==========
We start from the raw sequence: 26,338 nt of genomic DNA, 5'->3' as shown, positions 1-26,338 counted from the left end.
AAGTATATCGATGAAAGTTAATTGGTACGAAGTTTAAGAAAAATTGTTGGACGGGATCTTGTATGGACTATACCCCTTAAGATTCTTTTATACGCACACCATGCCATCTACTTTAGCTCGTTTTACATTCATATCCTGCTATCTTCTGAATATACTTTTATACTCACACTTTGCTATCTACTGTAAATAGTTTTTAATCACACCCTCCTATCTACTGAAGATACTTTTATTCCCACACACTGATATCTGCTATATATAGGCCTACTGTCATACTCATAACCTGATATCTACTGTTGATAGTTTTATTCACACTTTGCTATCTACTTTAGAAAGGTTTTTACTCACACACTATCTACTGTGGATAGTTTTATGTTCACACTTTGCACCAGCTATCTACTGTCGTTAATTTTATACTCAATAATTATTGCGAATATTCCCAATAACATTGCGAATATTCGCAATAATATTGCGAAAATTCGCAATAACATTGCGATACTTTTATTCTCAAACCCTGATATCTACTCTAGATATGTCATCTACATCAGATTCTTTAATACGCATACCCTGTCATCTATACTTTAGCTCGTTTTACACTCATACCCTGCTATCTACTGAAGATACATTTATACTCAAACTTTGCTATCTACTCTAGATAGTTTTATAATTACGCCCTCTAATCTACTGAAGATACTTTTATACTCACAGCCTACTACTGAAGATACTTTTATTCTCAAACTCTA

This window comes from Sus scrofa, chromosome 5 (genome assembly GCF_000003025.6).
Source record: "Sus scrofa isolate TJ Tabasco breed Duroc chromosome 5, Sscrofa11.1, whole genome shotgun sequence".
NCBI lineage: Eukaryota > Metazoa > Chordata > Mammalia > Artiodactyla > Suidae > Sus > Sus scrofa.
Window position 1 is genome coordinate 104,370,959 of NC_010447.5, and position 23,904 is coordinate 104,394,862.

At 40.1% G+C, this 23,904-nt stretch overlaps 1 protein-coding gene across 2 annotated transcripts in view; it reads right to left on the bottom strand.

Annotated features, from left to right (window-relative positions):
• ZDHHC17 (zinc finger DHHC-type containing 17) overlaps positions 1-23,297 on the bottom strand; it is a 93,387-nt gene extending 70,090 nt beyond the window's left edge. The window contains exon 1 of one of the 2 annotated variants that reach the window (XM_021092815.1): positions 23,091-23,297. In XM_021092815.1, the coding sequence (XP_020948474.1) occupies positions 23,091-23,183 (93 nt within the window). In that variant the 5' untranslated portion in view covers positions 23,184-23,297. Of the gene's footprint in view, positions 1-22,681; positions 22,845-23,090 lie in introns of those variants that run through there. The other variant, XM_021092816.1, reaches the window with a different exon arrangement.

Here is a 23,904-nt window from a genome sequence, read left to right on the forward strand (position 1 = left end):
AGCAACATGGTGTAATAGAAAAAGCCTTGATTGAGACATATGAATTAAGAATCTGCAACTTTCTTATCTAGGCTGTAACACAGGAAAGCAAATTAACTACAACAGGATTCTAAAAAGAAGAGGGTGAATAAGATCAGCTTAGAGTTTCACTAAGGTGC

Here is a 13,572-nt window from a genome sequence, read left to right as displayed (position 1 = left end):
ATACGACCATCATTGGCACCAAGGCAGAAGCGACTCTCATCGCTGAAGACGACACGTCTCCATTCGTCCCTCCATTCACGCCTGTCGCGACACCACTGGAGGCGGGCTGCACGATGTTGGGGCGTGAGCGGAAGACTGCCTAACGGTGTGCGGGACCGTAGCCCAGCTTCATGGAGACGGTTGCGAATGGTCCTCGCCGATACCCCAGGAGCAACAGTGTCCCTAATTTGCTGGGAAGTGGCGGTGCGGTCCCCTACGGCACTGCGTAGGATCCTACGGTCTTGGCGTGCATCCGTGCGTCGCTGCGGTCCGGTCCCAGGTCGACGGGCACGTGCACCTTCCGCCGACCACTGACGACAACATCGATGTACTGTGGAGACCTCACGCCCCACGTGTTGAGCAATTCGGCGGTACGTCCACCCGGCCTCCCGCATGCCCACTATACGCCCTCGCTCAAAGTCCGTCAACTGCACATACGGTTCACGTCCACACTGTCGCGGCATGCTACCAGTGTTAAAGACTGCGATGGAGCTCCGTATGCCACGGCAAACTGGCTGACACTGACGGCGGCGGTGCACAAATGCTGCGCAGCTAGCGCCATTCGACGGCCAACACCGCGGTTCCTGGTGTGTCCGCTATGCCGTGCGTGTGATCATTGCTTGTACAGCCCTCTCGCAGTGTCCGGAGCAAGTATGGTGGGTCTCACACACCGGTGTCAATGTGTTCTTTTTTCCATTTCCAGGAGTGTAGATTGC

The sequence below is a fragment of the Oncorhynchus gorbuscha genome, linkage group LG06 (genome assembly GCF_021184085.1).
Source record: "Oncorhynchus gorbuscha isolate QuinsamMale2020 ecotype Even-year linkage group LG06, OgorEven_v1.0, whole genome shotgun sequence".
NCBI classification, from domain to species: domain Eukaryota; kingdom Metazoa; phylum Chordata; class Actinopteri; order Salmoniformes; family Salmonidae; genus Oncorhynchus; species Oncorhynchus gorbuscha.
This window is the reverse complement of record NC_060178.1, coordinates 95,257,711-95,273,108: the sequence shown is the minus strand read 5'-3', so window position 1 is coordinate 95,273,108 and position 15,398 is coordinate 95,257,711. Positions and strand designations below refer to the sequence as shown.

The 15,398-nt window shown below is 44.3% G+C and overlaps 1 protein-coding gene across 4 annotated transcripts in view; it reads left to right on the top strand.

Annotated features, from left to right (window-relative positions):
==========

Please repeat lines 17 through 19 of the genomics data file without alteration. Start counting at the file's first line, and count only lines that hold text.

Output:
This window is the reverse complement of record NC_060178.1, coordinates 95,257,711-95,273,108: the sequence shown is the minus strand read 5'-3', so window position 1 is coordinate 95,273,108 and position 15,398 is coordinate 95,257,711. Positions and strand designations below refer to the sequence as shown.

The 15,398-nt window shown below is 44.3% G+C and overlaps 1 protein-coding gene across 4 annotated transcripts in view; it reads left to right on the top strand.

Annotated features, from left to right (window-relative positions):